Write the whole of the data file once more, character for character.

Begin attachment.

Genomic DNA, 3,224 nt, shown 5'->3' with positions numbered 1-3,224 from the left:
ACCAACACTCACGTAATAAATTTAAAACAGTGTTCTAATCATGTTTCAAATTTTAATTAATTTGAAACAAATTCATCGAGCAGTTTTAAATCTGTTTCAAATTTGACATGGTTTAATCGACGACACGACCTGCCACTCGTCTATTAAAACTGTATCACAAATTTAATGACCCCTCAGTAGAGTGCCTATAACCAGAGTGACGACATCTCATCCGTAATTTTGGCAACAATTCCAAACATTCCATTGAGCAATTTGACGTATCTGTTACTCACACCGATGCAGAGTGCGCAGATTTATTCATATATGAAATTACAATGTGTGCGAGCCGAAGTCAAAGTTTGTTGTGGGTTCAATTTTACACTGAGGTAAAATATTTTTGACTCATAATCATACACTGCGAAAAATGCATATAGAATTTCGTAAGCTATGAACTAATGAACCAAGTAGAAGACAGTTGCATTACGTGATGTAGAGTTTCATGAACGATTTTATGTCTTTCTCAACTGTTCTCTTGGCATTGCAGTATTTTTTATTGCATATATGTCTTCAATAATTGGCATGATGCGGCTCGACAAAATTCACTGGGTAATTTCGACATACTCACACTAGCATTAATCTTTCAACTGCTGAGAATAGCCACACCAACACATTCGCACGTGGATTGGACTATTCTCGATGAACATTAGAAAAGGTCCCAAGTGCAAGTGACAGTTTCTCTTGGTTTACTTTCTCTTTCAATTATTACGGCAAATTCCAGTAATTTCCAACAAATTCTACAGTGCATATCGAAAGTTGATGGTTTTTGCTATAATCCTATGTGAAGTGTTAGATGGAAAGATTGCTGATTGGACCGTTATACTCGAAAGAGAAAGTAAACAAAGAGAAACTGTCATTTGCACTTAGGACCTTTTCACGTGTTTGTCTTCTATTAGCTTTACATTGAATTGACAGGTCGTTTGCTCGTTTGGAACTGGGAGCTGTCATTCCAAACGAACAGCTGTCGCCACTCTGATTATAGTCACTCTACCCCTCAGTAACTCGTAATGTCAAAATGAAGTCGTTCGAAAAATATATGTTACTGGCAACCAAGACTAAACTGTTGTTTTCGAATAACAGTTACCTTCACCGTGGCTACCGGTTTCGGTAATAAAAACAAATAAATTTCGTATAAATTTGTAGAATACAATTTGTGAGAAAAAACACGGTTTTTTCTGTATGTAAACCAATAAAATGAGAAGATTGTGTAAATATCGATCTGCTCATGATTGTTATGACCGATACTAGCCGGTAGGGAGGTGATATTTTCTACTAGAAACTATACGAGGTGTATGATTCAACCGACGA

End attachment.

Genomic DNA, 3,224 nt, shown 5'->3' with positions numbered 1-3,224 from the left:
ACCAACACTCACGTAATAAATTTAAAACAGTGTTCTAATCATGTTTCAAATTTTAATTAATTTGAAACAAATTCATCGAGCAGTTTTAAATCTGTTTCAAATTTGACATGGTTTAATCGACGACACGACCTGCCACTCGTCTATTAAAACTGTATCACAAATTTAATGACCCCTCAGTAGAGTGCCTATAACCAGAGTGACGACATCTCATCCGTAATTTTGGCAACAATTCCAAACATTCCATTGAGCAATTTGACGTATCTGTTACTCACACCGATGCAGAGTGCGCAGATTTATTCATATATGAAATTACAATGTGTGCGAGCCGAAGTCAAAGTTTGTTGTGGGTTCAATTTTACACTGAGGTAAAATATTTTTGACTCATAATCATACACTGCGAAAAATGCATATAGAATTTCGTAAGCTATGAACTAATGAACCAAGTAGAAGACAGTTGCATTACGTGATGTAGAGTTTCATGAACGATTTTATGTCTTTCTCAACTGTTCTCTTGGCATTGCAGTATTTTTTATTGCATATATGTCTTCAATAATTGGCATGATGCGGCTCGACAAAATTCACTGGGTAATTTCGACATACTCACACTAGCATTAATCTTTCAACTGCTGAGAATAGCCACACCAACACATTCGCACGTGGATTGGACTATTCTCGATGAACATTAGAAAAGGTCCCAAGTGCAAGTGACAGTTTCTCTTGGTTTACTTTCTCTTTCAATTATTACGGCAAATTCCAGTAATTTCCAACAAATTCTACAGTGCATATCGAAAGTTGATGGTTTTTGCTATAATCCTATGTGAAGTGTTAGATGGAAAGATTGCTGATTGGACCGTTATACTCGAAAGAGAAAGTAAACAAAGAGAAACTGTCATTTGCACTTAGGACCTTTTCACGTGTTTGTCTTCTATTAGCTTTACATTGAATTGACAGGTCGTTTGCTCGTTTGGAACTGGGAGCTGTCATTCCAAACGAACAGCTGTCGCCACTCTGATTATAGTCACTCTACCCCTCAGTAACTCGTAATGTCAAAATGAAGTCGTTCGAAAAATATATGTTACTGGCAACCAAGACTAAACTGTTGTTTTCGAATAACAGTTACCTTCACCGTGGCTACCGGTTTCGGTAATAAAAACAAATAAATTTCGTATAAATTTGTAGAATACAATTTGTGAGAAAAAACACGGTTTTTTCTGTATGTAAACCAATAAAATGAGAAGATTGTGTAAATATCGATCTGCTCATGATTGTTATGACCGATACTAGCCGGTAGGGAGGTGATATTTTCTACTAGAAACTATACGAGGTGTATGATTCAACCGACGA